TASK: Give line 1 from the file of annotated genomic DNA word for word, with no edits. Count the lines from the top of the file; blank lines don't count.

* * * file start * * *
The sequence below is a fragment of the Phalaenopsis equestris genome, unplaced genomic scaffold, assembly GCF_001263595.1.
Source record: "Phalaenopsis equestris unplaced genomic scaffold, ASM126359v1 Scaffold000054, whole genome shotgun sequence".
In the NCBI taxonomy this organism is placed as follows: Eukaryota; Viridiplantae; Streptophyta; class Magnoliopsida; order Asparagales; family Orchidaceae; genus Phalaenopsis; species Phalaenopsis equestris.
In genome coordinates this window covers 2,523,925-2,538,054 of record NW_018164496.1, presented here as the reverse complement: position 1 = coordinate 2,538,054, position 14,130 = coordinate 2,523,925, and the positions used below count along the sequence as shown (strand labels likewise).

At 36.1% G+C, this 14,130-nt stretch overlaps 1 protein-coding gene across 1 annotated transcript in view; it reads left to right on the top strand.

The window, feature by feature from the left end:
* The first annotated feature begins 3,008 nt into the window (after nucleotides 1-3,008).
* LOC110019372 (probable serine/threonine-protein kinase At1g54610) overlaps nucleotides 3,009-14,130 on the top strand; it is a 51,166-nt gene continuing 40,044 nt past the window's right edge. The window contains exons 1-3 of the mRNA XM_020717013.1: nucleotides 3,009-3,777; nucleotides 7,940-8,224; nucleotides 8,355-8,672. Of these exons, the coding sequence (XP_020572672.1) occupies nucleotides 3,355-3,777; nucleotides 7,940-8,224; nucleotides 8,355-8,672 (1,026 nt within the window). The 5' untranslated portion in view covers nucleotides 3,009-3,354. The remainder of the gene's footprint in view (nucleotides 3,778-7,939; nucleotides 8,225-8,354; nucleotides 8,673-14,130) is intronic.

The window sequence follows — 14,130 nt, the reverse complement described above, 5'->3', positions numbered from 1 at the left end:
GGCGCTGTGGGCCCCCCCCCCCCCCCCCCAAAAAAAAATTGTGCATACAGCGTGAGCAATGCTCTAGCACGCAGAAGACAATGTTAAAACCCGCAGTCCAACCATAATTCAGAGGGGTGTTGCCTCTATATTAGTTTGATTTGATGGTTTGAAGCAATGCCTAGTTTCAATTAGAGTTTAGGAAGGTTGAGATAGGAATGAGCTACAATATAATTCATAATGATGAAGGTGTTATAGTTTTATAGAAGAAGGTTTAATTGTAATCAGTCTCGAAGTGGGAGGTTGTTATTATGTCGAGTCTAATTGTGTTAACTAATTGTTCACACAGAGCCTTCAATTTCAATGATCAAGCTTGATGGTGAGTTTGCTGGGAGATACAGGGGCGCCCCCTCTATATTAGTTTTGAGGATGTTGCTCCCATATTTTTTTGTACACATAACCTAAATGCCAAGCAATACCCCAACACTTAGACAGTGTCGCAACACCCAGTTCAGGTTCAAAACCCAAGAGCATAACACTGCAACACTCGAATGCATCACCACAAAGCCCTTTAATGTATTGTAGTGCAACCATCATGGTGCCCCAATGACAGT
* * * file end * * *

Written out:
The sequence below is a fragment of the Phalaenopsis equestris genome, unplaced genomic scaffold, assembly GCF_001263595.1.